This anthology was created to raise money for Equality Orlando and the organization's support of victims' families and the survivors of the Pulse nightclub mass shooting in June 2016. I think that because the anthology was the comic book industry's way of helping and coping with the incident, I was a bit more giving in the ratings area.
IDW publishing, with support from DC Entertainment, gave free rein to their artists and writers, so there are pages with familiar characters on some pages. Most of the artwork is amazing, and conveys the deep emotional impact as well as the broad spectrum of emotions this incident wrung out of people. My favorites, even after a week of thinking and giving the work another look, was the Wonder Woman page, the Muslim man meeting a gay couple on the street and hugging them after the incident made the news (from G. Willow Wilson of course!), the Supergirl page, and the page with older LGBTQIAA members giving solace to the young members of the community (those older community members who lived through the gay rights movement and the HIV/AIDS crisis).
With that being said, it was an okay effort in terms of quality of writing and introspection. I had a few problems with some of the work showcased, not for what it tried to convey but it's placement in this anthology in the first place.
1. For an incident that affected a big part of the Latinx part of the LGBTQIAA community, this anthology had a lot of white cishets working out their disbelief and grief over what happened, and many didn't know anyone in the area, let alone was affected by the incident. There wasn't very much Latinx voices in this anthology. Too much "how will I explain this to my kids" hand wringing as well - uh, the same thing you tell them about Las Vegas and Newtown - and just try to answer their questions as honestly as you can. Sometimes that honesty comes in "I don't know why".
2. Ace/Aros, pansexuals, and bisexuals got the short end of the stick here. Aces/Aros were mentioned once and used as kind of a punch line so that the writer could shake his/her finger at judgmental people. It distort the message and made it sound hypocritical. Bisexuals got Wonder Woman and that is it (and she doesn't even self-identify as one in the page). Pansexuals didn't get mentioned once. The predominance was white, gay, somewhat affluent in terms of character type.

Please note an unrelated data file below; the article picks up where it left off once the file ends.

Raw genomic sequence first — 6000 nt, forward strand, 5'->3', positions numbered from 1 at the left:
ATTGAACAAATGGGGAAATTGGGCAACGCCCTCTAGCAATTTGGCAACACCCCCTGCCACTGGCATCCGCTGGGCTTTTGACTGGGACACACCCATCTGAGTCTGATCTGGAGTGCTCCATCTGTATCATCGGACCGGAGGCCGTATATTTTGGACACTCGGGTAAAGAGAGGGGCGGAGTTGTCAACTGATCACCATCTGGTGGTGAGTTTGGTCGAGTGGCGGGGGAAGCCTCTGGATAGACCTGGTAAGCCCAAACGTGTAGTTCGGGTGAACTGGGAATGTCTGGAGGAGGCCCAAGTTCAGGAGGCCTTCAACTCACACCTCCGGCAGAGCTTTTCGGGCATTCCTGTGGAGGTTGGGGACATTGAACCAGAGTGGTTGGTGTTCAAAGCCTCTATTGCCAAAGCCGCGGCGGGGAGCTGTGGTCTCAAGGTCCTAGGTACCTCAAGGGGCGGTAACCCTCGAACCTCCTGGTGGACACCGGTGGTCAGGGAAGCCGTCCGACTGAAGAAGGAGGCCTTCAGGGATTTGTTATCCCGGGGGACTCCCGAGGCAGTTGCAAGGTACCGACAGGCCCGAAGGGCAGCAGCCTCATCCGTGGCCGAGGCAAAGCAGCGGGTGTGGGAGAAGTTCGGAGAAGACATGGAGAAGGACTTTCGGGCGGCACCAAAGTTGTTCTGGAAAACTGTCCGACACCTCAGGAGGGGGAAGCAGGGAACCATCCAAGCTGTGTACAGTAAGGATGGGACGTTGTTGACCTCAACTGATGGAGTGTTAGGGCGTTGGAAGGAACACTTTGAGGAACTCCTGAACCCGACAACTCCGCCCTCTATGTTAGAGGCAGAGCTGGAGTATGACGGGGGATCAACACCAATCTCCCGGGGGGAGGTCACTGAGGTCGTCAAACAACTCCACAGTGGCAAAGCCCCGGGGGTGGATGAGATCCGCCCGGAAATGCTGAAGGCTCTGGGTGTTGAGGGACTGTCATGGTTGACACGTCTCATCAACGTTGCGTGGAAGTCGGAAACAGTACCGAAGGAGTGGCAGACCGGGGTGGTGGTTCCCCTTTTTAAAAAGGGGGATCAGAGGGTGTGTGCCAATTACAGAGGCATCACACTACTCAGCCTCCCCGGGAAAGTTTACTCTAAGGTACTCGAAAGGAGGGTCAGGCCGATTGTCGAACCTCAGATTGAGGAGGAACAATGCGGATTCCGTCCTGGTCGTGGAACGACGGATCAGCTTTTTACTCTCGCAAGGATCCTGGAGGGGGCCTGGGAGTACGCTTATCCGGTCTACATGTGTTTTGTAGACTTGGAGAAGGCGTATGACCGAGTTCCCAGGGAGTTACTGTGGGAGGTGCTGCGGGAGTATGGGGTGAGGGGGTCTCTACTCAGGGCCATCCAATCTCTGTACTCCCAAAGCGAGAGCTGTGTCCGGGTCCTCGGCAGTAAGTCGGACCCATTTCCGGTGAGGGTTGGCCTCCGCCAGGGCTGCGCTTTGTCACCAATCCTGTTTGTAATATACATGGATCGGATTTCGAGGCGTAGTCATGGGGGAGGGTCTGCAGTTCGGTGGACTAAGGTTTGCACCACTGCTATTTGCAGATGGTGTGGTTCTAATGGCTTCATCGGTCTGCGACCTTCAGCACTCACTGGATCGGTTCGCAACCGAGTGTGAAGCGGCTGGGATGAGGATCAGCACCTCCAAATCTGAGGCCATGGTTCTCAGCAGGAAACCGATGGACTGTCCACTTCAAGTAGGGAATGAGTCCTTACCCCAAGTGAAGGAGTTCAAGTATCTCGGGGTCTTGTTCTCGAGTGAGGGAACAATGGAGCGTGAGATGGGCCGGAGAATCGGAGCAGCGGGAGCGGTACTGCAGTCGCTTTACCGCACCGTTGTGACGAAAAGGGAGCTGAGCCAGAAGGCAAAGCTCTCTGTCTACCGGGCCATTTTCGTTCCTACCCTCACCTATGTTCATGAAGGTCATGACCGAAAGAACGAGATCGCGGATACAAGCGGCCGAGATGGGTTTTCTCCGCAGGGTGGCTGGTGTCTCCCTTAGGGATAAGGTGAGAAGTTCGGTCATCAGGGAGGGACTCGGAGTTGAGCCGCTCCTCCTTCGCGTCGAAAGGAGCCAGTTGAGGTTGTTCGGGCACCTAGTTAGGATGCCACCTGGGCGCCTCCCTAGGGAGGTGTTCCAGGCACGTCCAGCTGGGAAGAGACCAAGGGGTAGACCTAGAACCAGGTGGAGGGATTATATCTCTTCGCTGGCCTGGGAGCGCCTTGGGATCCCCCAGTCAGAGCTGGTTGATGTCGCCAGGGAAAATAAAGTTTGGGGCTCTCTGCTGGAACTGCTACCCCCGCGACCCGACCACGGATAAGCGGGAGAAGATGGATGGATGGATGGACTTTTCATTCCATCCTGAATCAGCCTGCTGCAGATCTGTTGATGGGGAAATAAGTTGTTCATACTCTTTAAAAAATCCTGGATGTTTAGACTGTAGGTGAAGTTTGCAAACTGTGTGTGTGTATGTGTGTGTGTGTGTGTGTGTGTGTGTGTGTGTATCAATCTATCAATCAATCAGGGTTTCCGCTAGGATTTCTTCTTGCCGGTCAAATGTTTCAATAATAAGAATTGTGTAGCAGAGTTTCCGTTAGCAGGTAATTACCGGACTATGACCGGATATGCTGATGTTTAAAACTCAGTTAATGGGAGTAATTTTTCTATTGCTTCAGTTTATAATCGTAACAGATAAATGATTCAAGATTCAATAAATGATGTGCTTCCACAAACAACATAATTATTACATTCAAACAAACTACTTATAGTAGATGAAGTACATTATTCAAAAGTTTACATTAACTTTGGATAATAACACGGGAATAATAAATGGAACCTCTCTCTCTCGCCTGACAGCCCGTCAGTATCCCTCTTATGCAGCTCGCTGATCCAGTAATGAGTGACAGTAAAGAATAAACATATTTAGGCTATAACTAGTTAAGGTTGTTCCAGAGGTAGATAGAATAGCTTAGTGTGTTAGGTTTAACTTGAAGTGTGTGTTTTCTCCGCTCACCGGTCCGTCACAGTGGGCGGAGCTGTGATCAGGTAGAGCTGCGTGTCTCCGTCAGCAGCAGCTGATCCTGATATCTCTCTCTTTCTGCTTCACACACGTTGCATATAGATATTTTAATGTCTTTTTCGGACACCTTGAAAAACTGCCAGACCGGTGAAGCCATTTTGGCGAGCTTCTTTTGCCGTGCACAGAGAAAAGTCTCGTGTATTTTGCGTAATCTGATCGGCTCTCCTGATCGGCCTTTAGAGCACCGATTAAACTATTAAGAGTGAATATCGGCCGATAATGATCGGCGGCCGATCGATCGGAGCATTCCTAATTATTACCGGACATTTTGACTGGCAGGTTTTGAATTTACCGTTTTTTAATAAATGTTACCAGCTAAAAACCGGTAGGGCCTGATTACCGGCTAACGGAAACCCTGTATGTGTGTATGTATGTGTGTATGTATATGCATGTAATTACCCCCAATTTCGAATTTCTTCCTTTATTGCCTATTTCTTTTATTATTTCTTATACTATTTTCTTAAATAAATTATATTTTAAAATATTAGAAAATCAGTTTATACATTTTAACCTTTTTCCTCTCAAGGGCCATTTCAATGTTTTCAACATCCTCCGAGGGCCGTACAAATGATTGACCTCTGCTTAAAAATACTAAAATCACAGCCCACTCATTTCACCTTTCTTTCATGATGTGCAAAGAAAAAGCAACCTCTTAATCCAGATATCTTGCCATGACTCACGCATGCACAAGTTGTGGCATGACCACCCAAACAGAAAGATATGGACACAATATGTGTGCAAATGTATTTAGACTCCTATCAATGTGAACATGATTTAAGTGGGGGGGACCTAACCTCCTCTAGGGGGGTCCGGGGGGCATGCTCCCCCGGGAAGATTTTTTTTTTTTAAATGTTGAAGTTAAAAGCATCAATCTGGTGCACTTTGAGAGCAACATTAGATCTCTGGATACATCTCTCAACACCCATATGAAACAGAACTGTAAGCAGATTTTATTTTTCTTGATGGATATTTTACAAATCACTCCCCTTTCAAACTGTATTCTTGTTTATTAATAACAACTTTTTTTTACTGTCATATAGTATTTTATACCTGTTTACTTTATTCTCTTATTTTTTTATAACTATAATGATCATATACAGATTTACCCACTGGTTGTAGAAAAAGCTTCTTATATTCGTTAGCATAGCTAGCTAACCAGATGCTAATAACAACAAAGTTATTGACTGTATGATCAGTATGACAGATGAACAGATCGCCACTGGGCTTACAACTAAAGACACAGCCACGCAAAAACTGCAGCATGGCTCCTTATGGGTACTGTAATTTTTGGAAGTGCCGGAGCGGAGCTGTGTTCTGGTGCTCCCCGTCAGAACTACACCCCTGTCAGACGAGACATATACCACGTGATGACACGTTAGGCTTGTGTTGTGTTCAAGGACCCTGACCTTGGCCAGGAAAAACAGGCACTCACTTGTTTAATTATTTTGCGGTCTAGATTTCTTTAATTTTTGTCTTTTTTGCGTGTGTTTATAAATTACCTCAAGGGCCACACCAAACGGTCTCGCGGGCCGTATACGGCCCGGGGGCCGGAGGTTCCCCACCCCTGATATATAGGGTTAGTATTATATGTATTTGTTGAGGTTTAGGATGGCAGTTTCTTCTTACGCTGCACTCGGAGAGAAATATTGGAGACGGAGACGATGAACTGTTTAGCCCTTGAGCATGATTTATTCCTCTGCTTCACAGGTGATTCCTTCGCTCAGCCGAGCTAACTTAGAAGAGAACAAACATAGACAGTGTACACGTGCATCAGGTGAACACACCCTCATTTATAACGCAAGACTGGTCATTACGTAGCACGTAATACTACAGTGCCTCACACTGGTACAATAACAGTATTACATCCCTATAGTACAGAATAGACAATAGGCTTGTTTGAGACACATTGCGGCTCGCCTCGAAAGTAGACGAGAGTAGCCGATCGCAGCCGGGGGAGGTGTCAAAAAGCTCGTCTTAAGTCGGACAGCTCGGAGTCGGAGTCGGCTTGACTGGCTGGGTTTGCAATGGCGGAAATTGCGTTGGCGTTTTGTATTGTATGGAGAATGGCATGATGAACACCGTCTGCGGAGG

3. Too much Batman. Seriously, the Gotham universe is not exactly a well of diversity, and having the rich white guy savior show up every 15 pages was not needed. Harley Quinn and Poison Ivy's relationship gets a page, but it was more like "lesbians - aren't they cute" sort of way.
4. The beginning of the book was too heavy on the dark and disturbing, especially when artists showed dead bodies lying everywhere. Or the use of multiple cell phones going off and nobody answering. There was a lot artistic renderings of the crime scene that did not add any value to a book that is supposed to celebrating love and life. Not much humor found in the rest of the book - maybe a line here or there, some unintentionally.
5. Some of the transgender characters were used to explore others' feelings about transgenderism rather than about the transgender characters' feelings or storyline.
I just loved this book so very, very much! It’s a sweet romance story but also a Christmas story, a guilty pleasure of mine.Christmas stories in general will grab my attention but the romance portion of the story probably grabbed my attention first.
It’s a quick read. It’s short, sweet, and to the point. It’s well written and has great descriptions and details. The emotions are heavy and very well detailed. The story line is tragic, frustrating, hopeful, and romantic.
I really enjoyed all of the characters in this story, main characters and supporting characters. Not one character seemed to be more important than another and they all had great chemistry. They were fun to read about.
I would read this story again, and would recommend this. I would have loved for a longer story to maybe get more detail or have the story expanded a bit. It was such a great read.
"Thelma the Unicorn", by Aaron Blabey is just plain precious! This is another book about learning to love yourself for who you are and not trying to change just because others think you should or because you think you need to be different. The more children hear stories like this, the better in my opinion. Thelma is a sad pony who wishes she was someone special and glamorous. She finds a carrot on the ground and ties it to her head to make it look like a horn. This is enough to trick a truck driver who just happens to be hauling a truck full of pink paint and glitter. Needless to say, the truck driver wrecks and Thelma is now covered in that paint and glitter. So guess what? She became famous! But, guess what else? It wasn't all it was cracked up to be. She was miserable and missed her friend. Her solution was to clean herself up and go back home where she was happy just being herself. With "Thelma the Unicorn", you can use the rhyming words to show how they make the story have rhythm. You can also have a lesson on rhyming words and other vocabulary found throughout the story. This is a great book for reading comprehension activities and for numerous writing prompts. Endless activities for this book.
Guided Reading Level: L